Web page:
When Sessions said that we are not dependent on a NATO or UN resolution to execute policies in defense of the nation, Panetta replied:
When it comes to the kind of military action where we want to build a coalition and work with our international partners then obviously we would like to have some kind of legal basis to do it as we did in Libya.
SESSIONS: “Do you think you can act without Congress and initiate a no-fly zone in Syria without congressional approval?”
PANETTA: You know, again — our goal would be to seek international permission. And we would — we would come to the Congress and inform you and determine how best to approach this, whether or not we would want to get permission from the Congress. I think those are issues we would have to discuss as we decide what to do here.
SESSIONS: Well I am almost breathless about that because what I heard you say is, “we’re going to seek international approval and we’ll come and tell the Congress what we might do, and we might seek congressional approval.”… Wouldn’t you agree that would be pretty breathtaking to the average American?
PANETTA: If we are working with an international coalition or NATO we would want to be able to get appropriate permissions in order to be able to do that. All of these countries would want to have some kind of legal basis on which to act.
SESSIONS: What “legal basis” are you looking for? What entity?
PANETTA: If NATO made the decision to go in, that would be one. If we developed an international coalition beyond NATO then obviously some kind of U.N. security resolution would be the basis for that.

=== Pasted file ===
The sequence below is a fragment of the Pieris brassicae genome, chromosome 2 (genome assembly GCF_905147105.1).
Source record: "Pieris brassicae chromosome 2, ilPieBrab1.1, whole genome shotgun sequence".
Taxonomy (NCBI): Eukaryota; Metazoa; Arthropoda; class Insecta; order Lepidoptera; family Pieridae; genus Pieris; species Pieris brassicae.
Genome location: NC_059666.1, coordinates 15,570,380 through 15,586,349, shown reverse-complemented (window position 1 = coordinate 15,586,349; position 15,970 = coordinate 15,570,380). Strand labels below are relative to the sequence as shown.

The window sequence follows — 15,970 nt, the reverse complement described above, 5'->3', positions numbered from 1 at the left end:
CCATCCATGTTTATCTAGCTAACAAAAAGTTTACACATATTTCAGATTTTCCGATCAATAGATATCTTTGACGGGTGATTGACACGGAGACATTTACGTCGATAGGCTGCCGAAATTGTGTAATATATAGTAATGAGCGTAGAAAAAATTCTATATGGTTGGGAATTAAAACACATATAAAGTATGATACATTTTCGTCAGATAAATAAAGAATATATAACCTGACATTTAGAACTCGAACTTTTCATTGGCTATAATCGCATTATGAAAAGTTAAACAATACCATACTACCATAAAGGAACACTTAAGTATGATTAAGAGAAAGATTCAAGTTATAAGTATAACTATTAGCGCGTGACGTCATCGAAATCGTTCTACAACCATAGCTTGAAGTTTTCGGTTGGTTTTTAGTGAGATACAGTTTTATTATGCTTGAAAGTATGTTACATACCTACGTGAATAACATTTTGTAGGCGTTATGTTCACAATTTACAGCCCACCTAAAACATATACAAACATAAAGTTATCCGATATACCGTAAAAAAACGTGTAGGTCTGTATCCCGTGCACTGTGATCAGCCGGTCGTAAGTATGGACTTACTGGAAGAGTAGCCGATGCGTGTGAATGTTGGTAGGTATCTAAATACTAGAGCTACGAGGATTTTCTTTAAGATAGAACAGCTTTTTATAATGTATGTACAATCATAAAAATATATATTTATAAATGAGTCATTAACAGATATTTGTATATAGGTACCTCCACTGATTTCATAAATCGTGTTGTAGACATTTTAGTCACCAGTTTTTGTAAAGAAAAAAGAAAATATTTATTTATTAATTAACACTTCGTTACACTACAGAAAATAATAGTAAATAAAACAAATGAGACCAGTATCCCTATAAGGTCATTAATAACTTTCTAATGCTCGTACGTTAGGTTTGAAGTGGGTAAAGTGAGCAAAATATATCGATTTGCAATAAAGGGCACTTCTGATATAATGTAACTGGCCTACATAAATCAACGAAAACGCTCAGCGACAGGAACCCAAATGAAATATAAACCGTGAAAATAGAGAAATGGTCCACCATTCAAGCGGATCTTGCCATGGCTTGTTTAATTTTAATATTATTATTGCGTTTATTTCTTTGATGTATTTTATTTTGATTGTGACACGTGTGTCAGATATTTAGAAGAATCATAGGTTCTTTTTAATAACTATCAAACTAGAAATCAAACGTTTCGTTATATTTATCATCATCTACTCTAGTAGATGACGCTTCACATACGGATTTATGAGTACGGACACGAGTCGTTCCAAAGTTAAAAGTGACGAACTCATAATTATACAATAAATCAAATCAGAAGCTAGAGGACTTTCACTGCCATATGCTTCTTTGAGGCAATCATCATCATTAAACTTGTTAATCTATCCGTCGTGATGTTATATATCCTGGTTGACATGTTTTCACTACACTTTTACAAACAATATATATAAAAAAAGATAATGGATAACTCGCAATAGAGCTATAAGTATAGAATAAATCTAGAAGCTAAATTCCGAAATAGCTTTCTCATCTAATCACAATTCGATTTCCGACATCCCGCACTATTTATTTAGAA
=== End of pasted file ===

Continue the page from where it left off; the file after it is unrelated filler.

SESSIONS: So you are saying NATO would give you a “legal basis”? And an ad hoc coalition of nations would provide a “legal basis”?
PANETTA: We would seek whatever legal basis we would need in order to make that justified. We can’t just pull them all together without getting the legal basis on which to act.
SESSIONS: I’m all for having international support, but I’m really baffled by the idea that somehow an international assembly provides a legal basis for the United States military to be deployed in combat. I don’t think it’s close to being correct. They provide no legal authority. The only legal authority that’s required to deploy the U.S. military is the Congress and the president and the law in the Constitution.
This resolution, in my opinion, is a warning shot aimed at future military actions and not an indictment of past actions. Mr. Obama is not in the impeachment hot seat…yet. At least not with the filing of this resolution.
At issue here is the War Powers Resolution of 1973.
The War Powers Resolution of 1973 (50 U.S.C. 1541-1548) is a federal law intended to check the power of the President in committing the United States to an armed conflict without the consent of Congress.
The War Powers Resolution requires the President to notify Congress within 48 hours of committing armed forces to military action and forbids armed forces from remaining for more than 60 days, with a further 30 day withdrawal period, without an authorization of the use of military force or a declaration of war.
Impeachment does not necessarily result in removal from office; it is only a legal statement of charges.
The Constitution defines impeachment at the federal level and limits impeachment to “The President, Vice President, and all civil officers of the United States” who may only be impeached and removed for “treason, bribery, or other high crimes and misdemeanors”.
- Panetta Testimony Prompts Resolution Threatening Impeachment (markamerica.com)